840s

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Millennium: 1st millennium
Centuries: 8th century9th century10th century
Decades: 810s 820s 830s840s850s 860s 870s
Years: 840 841 842 843 844 845 846 847 848 849
840s-related
categories:
BirthsDeathsBy country
EstablishmentsDisestablishments

This is a list of events occurring in the 840s, ordered by year.

840

By Place

Europe

Britain

Asia

By topic

Religion

841

By place

Europe

Britain

Arabian Empire

Asia

  • In the Chinese capital of Chang'an, the West Market (and East Market) are closed every night 1 hour and three quarters before dusk (by government-ordered), the curfew signals by the sound of 300 beats to a loud gong. After the official markets been closed for the night, small night markets in residential areas thrive with plenty of customers, despite government efforts to shut them down. With the decline of the government's authority (by mid 9th century), this edict (like many others) is largely ignored as urban dwellers keep attending the night markets regardless.

842

By place

Byzantine Empire

Europe

Britain

Arabian Empire

843

By place

Europe

Britain

Arabian Empire

Asia

By topic

Religion


844

By place

Asia

Europe

By topic

Religion

845

By place

Europe

Asia

  • Persecution of Buddhists is started in China. More than 4,600 monasteries and 40,000 temples and shrines are destroyed. More than 260,000 Buddhist monks and nuns are forced to return to secular life.
  • September 16: Prisoner exchange between the Byzantine Empire and the Abbasid Caliphate at the river Lamos.

846

By place

Europe

Asia

847

By place

Europe

By topic

Religion

848

By place

Asia

Europe

By topic

Religion

  • The Borobudur is completed (approximate date).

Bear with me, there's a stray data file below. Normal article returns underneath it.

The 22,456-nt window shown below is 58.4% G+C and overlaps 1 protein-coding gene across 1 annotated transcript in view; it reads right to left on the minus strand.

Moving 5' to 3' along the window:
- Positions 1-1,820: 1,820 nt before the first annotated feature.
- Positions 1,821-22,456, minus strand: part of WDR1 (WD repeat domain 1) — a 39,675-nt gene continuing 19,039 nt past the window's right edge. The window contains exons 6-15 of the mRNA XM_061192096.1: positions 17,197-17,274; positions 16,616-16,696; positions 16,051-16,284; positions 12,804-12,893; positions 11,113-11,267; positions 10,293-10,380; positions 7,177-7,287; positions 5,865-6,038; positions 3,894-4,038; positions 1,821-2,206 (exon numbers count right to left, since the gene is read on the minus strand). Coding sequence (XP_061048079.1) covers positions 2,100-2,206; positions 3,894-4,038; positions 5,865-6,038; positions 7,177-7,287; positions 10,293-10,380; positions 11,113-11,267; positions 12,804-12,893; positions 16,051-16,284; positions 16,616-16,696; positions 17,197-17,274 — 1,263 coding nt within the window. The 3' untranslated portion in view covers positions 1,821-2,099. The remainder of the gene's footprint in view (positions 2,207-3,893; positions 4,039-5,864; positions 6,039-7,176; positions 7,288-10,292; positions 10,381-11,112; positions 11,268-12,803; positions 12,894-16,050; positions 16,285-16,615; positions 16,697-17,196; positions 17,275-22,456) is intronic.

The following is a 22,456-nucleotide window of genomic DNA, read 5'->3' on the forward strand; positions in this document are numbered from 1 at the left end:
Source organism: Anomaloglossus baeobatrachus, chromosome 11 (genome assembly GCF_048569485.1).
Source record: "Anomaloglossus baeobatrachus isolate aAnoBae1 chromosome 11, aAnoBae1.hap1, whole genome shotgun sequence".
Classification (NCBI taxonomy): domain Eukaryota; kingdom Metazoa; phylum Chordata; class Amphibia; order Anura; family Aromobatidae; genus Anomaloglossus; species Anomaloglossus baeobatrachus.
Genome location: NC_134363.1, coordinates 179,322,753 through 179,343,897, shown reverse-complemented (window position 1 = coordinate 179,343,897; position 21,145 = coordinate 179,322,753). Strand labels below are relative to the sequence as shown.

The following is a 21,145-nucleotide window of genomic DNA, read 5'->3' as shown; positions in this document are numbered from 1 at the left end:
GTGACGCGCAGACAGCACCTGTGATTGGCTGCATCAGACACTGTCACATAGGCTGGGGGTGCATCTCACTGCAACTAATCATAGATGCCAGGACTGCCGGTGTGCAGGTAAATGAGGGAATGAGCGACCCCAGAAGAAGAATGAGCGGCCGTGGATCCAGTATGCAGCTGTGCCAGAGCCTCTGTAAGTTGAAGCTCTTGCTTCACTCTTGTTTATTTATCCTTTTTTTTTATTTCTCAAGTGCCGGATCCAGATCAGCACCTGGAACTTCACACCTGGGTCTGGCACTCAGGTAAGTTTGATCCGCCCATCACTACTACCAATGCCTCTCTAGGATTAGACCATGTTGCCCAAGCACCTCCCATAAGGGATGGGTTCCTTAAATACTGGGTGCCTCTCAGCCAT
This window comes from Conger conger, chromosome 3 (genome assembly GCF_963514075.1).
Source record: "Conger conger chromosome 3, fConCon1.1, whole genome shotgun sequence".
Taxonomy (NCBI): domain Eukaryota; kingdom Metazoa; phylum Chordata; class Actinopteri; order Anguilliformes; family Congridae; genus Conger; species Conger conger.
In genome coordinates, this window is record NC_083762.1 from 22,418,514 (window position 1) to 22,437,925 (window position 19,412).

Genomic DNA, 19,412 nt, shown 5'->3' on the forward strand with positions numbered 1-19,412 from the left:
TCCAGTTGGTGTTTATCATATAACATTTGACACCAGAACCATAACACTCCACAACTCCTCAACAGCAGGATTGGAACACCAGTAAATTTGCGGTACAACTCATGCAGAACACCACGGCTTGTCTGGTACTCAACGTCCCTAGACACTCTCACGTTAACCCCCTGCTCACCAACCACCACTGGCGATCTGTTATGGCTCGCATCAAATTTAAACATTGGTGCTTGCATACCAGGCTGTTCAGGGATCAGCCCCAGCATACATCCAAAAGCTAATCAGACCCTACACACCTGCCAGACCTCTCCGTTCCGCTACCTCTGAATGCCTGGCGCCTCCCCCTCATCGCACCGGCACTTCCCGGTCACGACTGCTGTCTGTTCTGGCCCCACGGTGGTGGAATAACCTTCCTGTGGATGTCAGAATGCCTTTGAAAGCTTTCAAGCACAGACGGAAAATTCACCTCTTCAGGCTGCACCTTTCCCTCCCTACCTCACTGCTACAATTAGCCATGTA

849

By place

Asia

Europe


Significant people

Births

Deaths

References

  1. Zaluckyj & Zaluckyj, "Decline", pp. 238–239.
  2. History of Central Asia.
  3. Eric Joseph, Struggle for Empire, p. 103. Cornell University, 2006. ISBN 0-8014-3890-X. Joseph states this number, given by Agnellus of Ravenna, is probably exaggerated.
  4. Recorded in the Chronicle of Fontenelle Abbey.
  5. Treadgold 1988, pp. 324-325.
  6. J. Norwich, A History of Venice, p. 32.
  7. John Skylitzes, A Synopsis of Byzantine History, 811—1057: Translation and Notes, transl. John Wortley, 81note114.
  8. Pierre Riche, The Carolingians: The Family who forged Europe, transl. Michael Idomir Allen, (University of Pennsylvania Press, 1983), p. 162.
  9. Makrypoulias (2000), p. 351
  10. Treadgold (1997), p. 447
  11. 11.0 11.1 Rucquoi, Adeline (1993). Histoire médiévale de la Péninsule ibérique. Paris: Seuil. p. 87. ISBN 2-02-012935-3.<templatestyles src="Module:Citation/CS1/styles.css"></templatestyles> Cite error: Invalid <ref> tag; name "rucquoi1993" defined multiple times with different content
  12. Merriam-Webster (Jan 2000). Merriam-Webster's Encyclopedia of World Religions, p. 231. ISBN 08-777-90-442
  13. Leon Arpee (1946). A History of Armenian Christianity. The Armenian Missionary Association of America, New York, p. 107.
  14. Benvenuti, Gino (1985). Le Repubbliche Marinare. Amalfi, Pisa, Genova e Venezia. Rome: Newton & Compton Editori. p. 15. ISBN 88-8289-529-7.<templatestyles src="Module:Citation/CS1/styles.css"></templatestyles>